a peek inside the fishbowl

03 Feb, 2009

How to make your own ancient scroll

Posted by andrea tomkins in: Easy ways to make kids happy|File under crafty

DIY ancient scroll

Before I launch into the nitty gritty I should mention that the actual scroll idea was Sarah’s. She’s always doing this kind of thing. She’s very much into “drop everything and do art” philosophy,  i.e. Suddenly (usually in the middle of my making dinner), she’ll announce that she’s going to make a toy, or an ice-fishing pond (which she did, complete with fur-lined Inuit-style hood, all out of paper), shoes out of tissue boxes, masks, glasses made of twisted wire… etc etc. That girl is such a creative kid. She’s always amazing me with her creations.

ANYWAY, one day a couple of weeks ago she decided she was going to do some “Chinese writing” and make a scroll. As an afterthought I offered to age it for her so we could pretend it was an ancient scroll … the kind you’d find in a treasure chest, for example. The idea went over pretty big. Yay! I like being the fun mom.

You can do it too.

  1. 1. Decorate a plain piece of printer paper with a waterproof marker. Use your imagination (if you are 8 or under this step will be very easy for you)! Write a letter in curly cursive or other fancy lettering. Sarah made up some some Chinese text … but you can write your letters using hieroglyphics, or in Inuktitut, or some other language.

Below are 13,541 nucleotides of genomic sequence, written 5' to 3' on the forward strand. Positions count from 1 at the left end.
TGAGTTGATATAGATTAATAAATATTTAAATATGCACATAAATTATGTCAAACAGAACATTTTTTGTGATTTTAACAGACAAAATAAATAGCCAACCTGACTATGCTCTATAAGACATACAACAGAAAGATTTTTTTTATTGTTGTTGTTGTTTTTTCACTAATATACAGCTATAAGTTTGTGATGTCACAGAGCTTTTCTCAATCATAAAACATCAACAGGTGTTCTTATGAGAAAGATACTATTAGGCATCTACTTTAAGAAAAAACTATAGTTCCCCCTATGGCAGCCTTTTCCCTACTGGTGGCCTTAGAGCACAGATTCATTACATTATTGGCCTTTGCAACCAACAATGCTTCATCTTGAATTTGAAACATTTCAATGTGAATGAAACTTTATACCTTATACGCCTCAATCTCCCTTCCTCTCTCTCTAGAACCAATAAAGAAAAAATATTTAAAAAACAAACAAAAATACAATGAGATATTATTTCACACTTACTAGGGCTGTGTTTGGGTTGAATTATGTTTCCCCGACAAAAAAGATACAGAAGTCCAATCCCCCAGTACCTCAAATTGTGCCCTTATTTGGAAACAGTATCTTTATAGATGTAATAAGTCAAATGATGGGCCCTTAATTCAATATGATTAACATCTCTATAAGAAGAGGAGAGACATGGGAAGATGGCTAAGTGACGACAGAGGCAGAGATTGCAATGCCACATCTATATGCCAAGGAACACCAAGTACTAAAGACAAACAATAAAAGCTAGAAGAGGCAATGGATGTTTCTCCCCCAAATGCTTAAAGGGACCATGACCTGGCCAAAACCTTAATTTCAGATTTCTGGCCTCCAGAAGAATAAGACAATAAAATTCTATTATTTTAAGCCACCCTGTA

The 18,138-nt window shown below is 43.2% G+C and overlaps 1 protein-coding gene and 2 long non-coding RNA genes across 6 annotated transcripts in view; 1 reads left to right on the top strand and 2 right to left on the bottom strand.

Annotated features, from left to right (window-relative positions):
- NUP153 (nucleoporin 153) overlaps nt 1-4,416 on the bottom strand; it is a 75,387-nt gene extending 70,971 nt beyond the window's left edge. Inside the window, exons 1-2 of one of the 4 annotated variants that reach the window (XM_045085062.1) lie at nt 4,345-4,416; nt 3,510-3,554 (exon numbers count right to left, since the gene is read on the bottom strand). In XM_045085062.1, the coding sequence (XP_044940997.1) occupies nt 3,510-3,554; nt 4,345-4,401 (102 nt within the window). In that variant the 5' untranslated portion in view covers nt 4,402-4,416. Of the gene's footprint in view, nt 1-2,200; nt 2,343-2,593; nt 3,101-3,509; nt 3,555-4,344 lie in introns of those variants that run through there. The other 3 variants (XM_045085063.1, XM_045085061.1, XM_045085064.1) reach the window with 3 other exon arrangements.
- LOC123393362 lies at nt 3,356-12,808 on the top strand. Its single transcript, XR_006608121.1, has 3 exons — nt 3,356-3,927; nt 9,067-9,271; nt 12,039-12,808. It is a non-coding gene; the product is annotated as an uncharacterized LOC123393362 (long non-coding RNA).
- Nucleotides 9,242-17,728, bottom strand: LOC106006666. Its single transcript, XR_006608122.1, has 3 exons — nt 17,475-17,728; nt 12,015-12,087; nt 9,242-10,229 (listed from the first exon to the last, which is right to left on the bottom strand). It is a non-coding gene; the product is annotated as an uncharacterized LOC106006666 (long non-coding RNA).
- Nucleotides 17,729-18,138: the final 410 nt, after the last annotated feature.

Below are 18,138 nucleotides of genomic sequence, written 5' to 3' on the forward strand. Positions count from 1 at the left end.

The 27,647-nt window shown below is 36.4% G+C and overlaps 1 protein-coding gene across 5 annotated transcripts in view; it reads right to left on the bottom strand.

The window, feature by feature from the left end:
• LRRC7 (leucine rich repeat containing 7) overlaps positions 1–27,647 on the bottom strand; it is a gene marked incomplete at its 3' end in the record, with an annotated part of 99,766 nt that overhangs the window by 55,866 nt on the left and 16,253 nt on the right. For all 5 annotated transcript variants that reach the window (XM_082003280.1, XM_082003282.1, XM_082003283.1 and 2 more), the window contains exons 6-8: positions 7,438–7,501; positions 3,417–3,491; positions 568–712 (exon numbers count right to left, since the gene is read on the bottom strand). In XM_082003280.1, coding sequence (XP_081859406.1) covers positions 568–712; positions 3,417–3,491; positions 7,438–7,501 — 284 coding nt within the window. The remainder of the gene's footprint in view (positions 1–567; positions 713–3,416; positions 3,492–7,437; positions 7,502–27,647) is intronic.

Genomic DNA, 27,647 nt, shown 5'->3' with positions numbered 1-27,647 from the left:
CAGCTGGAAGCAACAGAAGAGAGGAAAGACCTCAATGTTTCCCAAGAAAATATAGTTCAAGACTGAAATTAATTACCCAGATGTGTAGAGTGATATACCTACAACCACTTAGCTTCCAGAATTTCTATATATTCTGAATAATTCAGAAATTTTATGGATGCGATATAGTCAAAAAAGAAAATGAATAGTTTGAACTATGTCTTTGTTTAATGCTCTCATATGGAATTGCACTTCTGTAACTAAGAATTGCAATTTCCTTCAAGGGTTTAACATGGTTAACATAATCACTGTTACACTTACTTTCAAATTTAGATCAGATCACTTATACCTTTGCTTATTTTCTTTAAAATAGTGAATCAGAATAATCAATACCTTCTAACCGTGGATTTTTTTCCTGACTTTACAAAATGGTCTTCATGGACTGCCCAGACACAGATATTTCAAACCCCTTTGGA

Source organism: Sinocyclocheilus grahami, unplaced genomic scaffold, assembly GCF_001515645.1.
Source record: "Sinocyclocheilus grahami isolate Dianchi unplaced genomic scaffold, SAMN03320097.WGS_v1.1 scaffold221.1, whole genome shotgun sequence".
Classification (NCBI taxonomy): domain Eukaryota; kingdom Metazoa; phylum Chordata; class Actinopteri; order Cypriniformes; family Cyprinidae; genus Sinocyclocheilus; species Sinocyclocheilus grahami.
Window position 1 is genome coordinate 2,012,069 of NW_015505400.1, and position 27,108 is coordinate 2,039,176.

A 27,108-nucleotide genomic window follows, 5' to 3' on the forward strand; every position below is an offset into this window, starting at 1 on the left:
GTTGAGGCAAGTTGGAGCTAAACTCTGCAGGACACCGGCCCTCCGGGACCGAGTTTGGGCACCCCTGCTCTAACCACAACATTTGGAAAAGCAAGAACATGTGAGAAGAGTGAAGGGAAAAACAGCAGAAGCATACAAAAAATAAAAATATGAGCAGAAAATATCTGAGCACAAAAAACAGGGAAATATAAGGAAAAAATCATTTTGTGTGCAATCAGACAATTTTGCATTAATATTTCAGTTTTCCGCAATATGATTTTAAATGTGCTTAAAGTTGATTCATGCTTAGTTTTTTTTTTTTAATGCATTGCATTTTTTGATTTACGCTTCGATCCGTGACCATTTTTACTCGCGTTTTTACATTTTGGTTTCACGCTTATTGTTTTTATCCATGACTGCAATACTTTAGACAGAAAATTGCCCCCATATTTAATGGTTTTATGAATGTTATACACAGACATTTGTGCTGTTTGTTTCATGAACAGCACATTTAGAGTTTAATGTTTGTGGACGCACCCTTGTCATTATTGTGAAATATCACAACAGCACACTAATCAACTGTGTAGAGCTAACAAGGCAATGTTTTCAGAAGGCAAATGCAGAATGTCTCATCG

2. 2. Take a break and make yourself a cup of tea. (Black tea works great.)
  3. 3. When the (used) teabag cools down a little bit, let your child wipe it across the sheets of paper. Let dry.
  4. 4. This next part is only for grown-ups. Grown-ups: light a small candle and run the edges of your paper along the flame. It’s best to do this over the kitchen sink …  the ashes have somewhere to fall and if you get an accidental flare-up you can drop the paper or douse it pretty quickly. It’s up to you how much burning to do.
  5. DIY ancient scroll

  6. 5. Shake off the extra ash and make sure no part of your scroll is still smouldering.
  7. 6. Tie with ribbon. Your ancient scroll is done!

Wondering how a kid could incorporate this into their playtime? How about using this technique for:

  • invites to a pirate- or explorer-theme party
  • clues for a scavenger hunt (we did something similar for a birthday party)
  • “props” for dress up
  • secret messages between friends and family
  • … or just for fun!

DIY ancient scroll - done!

Tags: , ,

Print this post Print this post

10 Responses to "How to make your own ancient scroll"

1 | Siobhan

February 3rd, 2009 at 3:32 pm


While I am always a fan of setting stuff on fire, there is an alternative to step 4 that the kids can do themselves. You can tear a strip off the edge of the paper, then use a brown stamp pad to colour the edge of the paper. A brown marker might work too.